Richard:We met at Cafe Boom Boom, a cabaret venue in Canberra. Paul was in a group called Gigantic Fly, parodying ‘30s films, very clever. My first impression was that he had a beautiful singing voice. He was also spiky which was good. He had really abrasive moments in his performance.
We were very young. Tim was a bit of an explosive hippie in those days. Robert and I would stand there and smile a lot. When Paul joined, he changed the dynamic. He would come out with the worst possible thing that was in the back of everybody’s mind. A really nasty, poisonous thought. I really enjoyed that. Once his mother was in the audience and Paul was doing a song called Mummy Dearest about crawling back inside your mother’s womb. It was spectacularly visceral and offensive.
At first, I was happy to sing along and play guitar and play the straight man. Then the group moved to Melbourne and the audiences just weren’t responding - we had to do something to provoke them. We started being a lot more vicious. I realised I wasn’ t as good at abuse as Tim and Paul - it made more sense for me to be the victim. I became Mr Stupid who was just naturally happy.
Paul being Mr Grumpy is pretty much for real. I've never known anybody to have such prolonged periods of grumpiness. He has a whole series of laws in his head and he can get very angry if you break one - and it’s so easy. Not leaving enough milk for hi s tea would be one.
He is a bully, yes. He accuses people of his own worst sins. He could be bullying because he needed to show leadership in a situation where we were letting things slide. Other times it would be just his need to maintain authority and, often, to insist on his artistic prerogative. In retrospect, that was reasonable because he was the main artistic engine in the group. Not that I had been a picnic to work with either. My faults were, well, laziness and thoughtlessness, I suppose.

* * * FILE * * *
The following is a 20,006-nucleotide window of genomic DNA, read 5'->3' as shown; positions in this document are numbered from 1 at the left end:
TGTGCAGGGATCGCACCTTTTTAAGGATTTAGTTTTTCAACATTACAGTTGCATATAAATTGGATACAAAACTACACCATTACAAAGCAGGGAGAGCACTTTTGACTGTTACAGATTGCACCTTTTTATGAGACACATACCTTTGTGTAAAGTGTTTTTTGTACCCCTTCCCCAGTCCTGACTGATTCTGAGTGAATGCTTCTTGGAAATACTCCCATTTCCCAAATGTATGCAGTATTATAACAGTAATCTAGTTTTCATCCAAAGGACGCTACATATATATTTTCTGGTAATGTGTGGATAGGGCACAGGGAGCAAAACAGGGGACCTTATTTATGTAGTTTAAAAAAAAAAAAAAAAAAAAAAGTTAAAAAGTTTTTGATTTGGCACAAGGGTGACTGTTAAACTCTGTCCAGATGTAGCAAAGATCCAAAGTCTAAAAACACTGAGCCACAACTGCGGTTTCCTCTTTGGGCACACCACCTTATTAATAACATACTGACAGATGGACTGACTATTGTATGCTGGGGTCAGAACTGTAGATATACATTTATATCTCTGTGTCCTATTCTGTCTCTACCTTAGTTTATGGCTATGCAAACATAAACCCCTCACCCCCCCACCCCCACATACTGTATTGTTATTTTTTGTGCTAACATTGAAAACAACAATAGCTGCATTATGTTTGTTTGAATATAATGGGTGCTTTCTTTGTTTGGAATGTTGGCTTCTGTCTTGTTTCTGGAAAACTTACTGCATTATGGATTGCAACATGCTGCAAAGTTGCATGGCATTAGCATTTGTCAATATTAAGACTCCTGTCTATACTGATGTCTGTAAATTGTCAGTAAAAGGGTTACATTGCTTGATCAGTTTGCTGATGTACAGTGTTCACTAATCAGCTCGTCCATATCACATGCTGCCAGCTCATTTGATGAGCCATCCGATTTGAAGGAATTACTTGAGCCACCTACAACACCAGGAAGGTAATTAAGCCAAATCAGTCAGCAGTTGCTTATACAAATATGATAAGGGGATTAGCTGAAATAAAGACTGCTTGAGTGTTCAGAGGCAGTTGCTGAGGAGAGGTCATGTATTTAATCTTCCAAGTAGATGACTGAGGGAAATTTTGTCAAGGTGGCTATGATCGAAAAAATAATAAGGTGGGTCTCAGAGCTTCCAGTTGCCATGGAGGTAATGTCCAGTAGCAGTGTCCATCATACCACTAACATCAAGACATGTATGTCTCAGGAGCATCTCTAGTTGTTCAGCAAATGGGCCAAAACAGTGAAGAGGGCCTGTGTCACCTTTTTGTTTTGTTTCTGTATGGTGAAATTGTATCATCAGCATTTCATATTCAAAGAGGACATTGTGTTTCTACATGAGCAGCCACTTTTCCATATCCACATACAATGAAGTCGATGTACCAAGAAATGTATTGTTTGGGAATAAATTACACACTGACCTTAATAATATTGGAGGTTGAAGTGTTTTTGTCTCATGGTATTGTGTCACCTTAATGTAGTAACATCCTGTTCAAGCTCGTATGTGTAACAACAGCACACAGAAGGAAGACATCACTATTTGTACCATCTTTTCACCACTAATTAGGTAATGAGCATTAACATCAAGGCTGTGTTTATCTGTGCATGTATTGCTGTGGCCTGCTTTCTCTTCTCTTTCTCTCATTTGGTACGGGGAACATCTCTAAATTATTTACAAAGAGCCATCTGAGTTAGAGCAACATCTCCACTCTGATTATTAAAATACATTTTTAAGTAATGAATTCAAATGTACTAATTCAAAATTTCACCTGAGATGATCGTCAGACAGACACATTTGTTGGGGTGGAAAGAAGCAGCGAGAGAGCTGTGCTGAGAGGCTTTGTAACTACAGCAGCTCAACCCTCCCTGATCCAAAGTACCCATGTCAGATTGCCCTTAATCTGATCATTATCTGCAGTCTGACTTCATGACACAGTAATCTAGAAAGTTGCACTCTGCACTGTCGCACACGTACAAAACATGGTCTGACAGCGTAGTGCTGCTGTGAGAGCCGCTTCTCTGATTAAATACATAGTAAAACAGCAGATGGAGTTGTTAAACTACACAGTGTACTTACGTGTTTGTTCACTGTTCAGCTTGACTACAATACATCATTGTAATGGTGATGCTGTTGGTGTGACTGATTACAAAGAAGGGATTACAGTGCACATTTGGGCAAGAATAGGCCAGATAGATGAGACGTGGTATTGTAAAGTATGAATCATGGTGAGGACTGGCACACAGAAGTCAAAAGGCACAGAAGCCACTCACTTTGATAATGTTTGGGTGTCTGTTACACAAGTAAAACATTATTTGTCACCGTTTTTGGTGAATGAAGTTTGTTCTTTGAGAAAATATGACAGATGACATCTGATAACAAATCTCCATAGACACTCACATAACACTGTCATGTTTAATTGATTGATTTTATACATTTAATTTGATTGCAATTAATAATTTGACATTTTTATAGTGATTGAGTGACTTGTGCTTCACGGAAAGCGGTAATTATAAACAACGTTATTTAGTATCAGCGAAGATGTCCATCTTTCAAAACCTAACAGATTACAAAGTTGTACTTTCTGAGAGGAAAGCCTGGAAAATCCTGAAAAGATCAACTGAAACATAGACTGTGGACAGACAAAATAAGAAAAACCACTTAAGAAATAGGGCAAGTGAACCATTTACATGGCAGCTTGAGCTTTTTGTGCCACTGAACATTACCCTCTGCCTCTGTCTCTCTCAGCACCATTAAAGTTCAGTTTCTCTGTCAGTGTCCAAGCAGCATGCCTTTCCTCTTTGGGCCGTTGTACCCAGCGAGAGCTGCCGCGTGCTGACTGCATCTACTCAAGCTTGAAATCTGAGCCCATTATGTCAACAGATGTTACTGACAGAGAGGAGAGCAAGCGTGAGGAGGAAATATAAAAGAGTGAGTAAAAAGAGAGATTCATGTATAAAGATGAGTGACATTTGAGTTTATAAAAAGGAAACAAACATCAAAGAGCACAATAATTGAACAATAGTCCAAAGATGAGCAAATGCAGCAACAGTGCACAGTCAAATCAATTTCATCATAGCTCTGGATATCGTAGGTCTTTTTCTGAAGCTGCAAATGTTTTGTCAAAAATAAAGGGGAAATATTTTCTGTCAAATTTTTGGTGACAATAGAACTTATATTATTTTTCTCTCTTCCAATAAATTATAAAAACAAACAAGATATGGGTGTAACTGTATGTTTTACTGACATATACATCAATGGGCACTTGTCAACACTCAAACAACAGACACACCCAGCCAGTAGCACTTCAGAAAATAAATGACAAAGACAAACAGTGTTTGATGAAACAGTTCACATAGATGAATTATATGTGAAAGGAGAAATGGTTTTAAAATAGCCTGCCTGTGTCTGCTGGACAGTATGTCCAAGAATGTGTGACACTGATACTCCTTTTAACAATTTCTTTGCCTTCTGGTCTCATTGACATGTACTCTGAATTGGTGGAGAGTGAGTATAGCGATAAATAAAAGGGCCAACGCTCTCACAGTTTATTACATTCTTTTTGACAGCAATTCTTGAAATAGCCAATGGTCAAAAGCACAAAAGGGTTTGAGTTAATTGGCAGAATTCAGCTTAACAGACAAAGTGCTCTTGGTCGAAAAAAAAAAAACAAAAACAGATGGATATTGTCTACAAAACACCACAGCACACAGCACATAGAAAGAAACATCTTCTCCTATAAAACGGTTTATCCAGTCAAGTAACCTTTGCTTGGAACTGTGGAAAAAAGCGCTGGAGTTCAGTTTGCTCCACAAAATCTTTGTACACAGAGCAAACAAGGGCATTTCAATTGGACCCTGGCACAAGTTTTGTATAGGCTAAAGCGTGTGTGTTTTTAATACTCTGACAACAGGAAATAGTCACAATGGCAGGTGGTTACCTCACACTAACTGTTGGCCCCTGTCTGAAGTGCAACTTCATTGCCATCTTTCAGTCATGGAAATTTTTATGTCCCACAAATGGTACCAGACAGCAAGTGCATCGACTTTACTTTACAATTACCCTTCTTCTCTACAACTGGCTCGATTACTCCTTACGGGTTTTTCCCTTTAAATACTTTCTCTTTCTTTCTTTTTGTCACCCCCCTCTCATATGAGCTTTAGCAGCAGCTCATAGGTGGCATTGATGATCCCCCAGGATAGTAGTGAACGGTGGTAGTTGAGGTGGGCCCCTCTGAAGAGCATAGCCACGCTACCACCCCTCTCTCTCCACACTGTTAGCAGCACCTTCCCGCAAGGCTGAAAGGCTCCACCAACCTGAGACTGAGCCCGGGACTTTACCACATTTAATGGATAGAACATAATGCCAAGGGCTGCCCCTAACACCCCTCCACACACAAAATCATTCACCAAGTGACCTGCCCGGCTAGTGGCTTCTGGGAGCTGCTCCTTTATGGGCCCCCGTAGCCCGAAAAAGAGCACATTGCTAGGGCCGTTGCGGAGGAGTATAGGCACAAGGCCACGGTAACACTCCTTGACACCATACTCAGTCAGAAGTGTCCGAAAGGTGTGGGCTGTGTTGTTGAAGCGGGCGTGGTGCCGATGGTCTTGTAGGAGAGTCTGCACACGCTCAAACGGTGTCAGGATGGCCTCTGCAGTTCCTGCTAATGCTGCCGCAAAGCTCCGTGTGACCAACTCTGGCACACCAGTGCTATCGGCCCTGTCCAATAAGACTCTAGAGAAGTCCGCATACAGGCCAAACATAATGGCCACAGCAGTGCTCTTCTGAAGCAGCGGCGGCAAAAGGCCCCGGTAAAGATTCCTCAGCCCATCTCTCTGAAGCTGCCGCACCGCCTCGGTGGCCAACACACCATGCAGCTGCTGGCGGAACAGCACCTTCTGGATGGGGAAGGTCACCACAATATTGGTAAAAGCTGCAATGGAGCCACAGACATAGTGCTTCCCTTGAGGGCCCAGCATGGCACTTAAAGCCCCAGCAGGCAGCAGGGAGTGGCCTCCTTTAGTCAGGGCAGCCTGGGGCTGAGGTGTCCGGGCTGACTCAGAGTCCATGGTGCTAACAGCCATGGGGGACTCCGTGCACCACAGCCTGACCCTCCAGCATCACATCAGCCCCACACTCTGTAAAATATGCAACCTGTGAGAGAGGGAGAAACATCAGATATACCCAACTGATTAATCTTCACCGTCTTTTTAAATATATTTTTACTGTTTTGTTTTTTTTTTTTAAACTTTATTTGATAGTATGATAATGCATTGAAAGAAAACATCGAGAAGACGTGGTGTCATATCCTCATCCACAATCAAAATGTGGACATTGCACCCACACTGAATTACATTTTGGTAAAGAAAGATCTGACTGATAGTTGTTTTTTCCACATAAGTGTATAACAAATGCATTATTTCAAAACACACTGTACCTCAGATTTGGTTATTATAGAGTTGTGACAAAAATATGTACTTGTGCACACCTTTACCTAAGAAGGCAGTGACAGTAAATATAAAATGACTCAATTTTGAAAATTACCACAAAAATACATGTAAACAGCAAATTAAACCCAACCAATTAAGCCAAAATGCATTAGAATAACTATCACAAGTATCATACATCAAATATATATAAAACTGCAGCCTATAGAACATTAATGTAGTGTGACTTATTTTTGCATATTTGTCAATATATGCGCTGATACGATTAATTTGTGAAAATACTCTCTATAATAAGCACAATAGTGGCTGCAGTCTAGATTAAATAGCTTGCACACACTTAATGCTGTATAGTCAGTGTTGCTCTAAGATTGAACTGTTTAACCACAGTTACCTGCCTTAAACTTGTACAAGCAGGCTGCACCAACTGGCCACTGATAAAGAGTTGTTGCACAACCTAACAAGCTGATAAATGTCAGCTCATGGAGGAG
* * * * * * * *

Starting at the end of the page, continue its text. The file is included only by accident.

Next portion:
Paul is a very complex man. He’s incredibly loyal - even though he might behave dreadfully to you to your face, then you hear stories of him coming to your defence. But he’s also very unforgiving if he suspects you of disloyalty.
Once, I remember, we were painting backdrops in this theatre - he was doing the bulk of the work and I was going along in my own slow, plodding way - and we were talking, for hours. I felt really happy at the end, when we’d finished. It was like we’d r eminded ourselves of why we’d liked each other in the first place.
Somebody said we were like an old married couple who know each other very well and always bicker. Well, that’s true in a way.
When we were touring, we’d spend months on end sharing a Tarago stinking of Big Macs and beer and personal body odour. We were living like a triple-headed hydra confined in our roles both on and off stage. Here were so many rows and periods when we cou ldn’t talk to each other. Paul’s changed a lot since the group broke up. Mr Nasty could take a rest and this sweet guy emerged. Anyway, the animosity got less and less, gradually the toxicity leached out of the system. It has been a very pleasant time, re suming a friendship.
Paul has two modes of being. Very gregarious or painfully shy. He’s happiest when he’s been painting successfully (if the painting’s bad then he’s terrible) and when he’s in party mode. He is truly sensational then. He’s a very, very good dancer and if he ’s poured a few drinks down his ridiculous neck and lost his head, he can actually be quite pleasant.
Will I know him for the rest of my life' Absolutely. For sure.
Interview by Jan Wheatley